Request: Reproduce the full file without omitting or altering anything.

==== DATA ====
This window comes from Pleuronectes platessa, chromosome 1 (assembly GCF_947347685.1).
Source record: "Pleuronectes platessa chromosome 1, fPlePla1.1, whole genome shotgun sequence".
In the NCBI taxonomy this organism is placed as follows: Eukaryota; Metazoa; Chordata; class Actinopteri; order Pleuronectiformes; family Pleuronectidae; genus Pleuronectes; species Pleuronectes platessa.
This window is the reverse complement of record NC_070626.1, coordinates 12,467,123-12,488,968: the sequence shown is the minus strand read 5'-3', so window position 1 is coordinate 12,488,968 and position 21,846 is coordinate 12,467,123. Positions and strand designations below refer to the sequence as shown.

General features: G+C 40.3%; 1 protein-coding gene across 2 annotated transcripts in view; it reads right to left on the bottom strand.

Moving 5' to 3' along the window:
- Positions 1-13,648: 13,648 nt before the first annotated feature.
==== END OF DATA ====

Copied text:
This window comes from Pleuronectes platessa, chromosome 1 (assembly GCF_947347685.1).
Source record: "Pleuronectes platessa chromosome 1, fPlePla1.1, whole genome shotgun sequence".
In the NCBI taxonomy this organism is placed as follows: Eukaryota; Metazoa; Chordata; class Actinopteri; order Pleuronectiformes; family Pleuronectidae; genus Pleuronectes; species Pleuronectes platessa.
This window is the reverse complement of record NC_070626.1, coordinates 12,467,123-12,488,968: the sequence shown is the minus strand read 5'-3', so window position 1 is coordinate 12,488,968 and position 21,846 is coordinate 12,467,123. Positions and strand designations below refer to the sequence as shown.

General features: G+C 40.3%; 1 protein-coding gene across 2 annotated transcripts in view; it reads right to left on the bottom strand.

Moving 5' to 3' along the window:
- Positions 1-13,648: 13,648 nt before the first annotated feature.